After a somewhat lackluster beginning, the Washington Savoyards gradually snapped into form Thursday night in their performance of Gilbert and Sullivan's "The Mikado" at the Duke Ellington Theater. The men's chorus did not project enough energy and volume in the opening number, and some of Ko-Ko's early attempts at humor fell flat. But the men seemed better once the women's chorus arrived, and Jon Riley, as Ko-Ko, soon began to act, sing and dance his way cleverly and nimbly through the key role of Lord High Executioner.

Michael E. Loomis also added humor with his portrayal of Pooh-Bah (Lord High Everything Else), especially when he roared out his titles, collapsed while bowing to the Mikado and shouted down the orchestra's bassoon. Smooth choreography frequently enhanced the comedy: The women tiptoed and giggled in unison, and the men brandished their fans about like weapons.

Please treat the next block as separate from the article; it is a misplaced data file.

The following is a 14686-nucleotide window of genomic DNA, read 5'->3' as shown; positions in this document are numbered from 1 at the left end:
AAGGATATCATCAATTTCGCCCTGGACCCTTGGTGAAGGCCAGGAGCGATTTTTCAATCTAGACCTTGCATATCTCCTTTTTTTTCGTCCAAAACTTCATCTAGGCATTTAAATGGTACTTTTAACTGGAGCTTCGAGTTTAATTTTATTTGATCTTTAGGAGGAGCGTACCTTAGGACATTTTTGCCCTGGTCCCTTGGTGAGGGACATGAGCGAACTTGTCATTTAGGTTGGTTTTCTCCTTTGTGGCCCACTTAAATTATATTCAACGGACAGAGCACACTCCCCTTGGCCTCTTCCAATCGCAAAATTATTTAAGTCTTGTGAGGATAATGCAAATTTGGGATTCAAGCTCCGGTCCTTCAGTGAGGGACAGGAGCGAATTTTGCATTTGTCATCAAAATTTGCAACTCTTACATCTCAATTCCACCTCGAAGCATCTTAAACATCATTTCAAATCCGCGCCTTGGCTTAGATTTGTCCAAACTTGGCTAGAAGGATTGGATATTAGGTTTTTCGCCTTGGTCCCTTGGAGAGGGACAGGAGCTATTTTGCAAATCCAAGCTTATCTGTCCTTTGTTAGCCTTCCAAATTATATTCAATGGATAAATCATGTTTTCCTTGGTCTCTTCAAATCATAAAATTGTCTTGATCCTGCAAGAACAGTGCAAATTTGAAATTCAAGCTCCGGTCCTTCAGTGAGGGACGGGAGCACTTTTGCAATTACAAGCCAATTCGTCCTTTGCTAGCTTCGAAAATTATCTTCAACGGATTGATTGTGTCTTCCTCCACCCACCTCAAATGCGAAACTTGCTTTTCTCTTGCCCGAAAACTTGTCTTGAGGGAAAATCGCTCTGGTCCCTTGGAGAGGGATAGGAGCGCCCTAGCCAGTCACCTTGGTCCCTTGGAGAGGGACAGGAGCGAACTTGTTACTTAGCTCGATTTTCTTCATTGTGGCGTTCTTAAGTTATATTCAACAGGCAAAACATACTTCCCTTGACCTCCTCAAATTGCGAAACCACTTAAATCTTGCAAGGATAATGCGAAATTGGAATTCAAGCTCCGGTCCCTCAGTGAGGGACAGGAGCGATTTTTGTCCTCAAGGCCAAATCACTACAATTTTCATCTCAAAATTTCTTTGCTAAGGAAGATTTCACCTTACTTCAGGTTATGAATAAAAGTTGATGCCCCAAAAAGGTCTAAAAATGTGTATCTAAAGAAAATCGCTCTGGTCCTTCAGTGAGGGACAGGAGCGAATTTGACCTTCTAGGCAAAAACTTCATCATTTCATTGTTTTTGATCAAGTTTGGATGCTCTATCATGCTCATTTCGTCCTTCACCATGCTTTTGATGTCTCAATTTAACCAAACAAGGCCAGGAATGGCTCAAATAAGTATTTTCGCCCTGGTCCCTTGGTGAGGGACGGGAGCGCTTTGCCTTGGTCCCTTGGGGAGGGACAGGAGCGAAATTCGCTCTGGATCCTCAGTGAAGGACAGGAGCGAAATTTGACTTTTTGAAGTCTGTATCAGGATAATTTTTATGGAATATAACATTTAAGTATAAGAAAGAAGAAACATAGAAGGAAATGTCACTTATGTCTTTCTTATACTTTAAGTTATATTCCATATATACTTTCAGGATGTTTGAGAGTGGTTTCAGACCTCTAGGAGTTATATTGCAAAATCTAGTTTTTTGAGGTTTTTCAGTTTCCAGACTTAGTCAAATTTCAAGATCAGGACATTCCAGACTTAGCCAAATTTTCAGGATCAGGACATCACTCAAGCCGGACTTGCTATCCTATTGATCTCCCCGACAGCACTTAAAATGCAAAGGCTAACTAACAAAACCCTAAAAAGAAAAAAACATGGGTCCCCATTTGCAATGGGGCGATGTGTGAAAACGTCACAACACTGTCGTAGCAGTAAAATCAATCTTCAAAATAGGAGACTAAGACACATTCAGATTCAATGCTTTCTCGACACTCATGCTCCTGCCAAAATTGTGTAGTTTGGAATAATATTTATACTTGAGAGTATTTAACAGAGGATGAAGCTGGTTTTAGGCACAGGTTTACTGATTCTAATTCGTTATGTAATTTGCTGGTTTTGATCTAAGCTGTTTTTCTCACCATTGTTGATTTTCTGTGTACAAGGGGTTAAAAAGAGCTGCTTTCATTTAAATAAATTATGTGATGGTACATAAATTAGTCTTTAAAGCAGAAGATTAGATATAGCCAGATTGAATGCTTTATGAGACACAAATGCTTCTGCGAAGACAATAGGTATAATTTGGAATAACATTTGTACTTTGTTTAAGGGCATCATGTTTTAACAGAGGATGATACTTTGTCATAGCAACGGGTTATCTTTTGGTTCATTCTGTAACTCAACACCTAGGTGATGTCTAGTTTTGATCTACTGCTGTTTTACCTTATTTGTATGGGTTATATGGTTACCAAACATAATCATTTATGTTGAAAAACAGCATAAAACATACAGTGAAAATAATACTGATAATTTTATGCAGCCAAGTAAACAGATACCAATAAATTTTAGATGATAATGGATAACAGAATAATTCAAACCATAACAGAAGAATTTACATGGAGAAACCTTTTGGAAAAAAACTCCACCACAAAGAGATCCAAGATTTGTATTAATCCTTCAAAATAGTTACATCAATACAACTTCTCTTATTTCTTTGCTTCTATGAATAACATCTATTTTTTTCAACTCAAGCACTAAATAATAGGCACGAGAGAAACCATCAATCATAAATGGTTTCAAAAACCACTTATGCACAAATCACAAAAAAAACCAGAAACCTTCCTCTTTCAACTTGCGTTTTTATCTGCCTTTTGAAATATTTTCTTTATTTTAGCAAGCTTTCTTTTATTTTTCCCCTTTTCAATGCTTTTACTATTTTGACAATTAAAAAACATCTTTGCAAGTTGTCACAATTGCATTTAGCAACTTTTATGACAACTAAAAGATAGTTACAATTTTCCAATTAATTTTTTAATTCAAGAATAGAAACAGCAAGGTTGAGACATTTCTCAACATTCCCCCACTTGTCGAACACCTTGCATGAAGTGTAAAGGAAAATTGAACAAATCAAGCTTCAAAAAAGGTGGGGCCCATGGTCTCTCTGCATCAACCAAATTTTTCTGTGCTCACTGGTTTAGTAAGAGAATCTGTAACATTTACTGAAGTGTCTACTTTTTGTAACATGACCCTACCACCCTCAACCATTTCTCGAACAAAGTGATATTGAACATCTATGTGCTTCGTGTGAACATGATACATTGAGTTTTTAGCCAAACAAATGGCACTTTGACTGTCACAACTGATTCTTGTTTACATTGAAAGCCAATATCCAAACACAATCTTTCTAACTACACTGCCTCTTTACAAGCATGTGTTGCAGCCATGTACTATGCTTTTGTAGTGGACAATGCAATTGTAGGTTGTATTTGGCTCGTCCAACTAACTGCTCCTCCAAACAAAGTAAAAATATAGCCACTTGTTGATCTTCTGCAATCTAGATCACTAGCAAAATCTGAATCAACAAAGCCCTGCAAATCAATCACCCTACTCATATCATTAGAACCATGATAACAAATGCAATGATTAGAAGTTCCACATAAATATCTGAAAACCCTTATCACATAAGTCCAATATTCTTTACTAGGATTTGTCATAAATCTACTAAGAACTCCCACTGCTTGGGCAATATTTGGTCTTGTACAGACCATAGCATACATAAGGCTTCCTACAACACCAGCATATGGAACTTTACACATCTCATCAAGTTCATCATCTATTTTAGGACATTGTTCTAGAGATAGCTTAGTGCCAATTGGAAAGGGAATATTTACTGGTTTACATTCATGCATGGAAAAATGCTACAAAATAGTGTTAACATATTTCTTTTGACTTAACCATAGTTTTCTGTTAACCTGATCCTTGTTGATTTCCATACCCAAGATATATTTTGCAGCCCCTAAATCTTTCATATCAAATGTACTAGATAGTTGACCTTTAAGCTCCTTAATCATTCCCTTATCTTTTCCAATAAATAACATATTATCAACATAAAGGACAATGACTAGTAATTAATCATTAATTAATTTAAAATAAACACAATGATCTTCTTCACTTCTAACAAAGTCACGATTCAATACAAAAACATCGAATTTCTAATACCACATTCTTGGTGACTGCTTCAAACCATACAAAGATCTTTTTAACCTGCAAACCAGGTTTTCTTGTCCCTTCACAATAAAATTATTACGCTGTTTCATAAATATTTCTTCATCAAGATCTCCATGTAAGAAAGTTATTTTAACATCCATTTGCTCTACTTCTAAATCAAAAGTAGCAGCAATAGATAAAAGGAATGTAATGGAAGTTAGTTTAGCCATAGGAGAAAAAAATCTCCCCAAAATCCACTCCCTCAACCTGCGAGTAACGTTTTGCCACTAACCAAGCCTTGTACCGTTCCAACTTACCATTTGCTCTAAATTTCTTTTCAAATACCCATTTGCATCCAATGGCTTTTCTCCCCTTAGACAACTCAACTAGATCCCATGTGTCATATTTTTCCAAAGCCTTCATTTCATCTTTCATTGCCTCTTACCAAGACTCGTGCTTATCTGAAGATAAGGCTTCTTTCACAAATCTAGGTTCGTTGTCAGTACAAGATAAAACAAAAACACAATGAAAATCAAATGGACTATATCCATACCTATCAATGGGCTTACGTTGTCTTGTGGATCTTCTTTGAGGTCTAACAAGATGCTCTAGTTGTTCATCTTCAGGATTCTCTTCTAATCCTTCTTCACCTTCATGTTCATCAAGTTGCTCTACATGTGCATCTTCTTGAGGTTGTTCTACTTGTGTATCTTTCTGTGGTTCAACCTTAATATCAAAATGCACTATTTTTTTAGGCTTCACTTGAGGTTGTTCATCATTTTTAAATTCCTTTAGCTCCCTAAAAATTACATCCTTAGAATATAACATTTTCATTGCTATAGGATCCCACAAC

Among a cast of generally competent singers, several stood out as exceptional: James Orban (Nanki-Poo) displayed a strong, supple tenor; Christina Pasqual (Yum-Yum) sang with a confident, full-bodied soprano; and Catherine Huntress-Reeve (Katisha) showed a contralto of operatic quality.

The production was ably supported by conductor Richard Fazio and an adept orchestra. .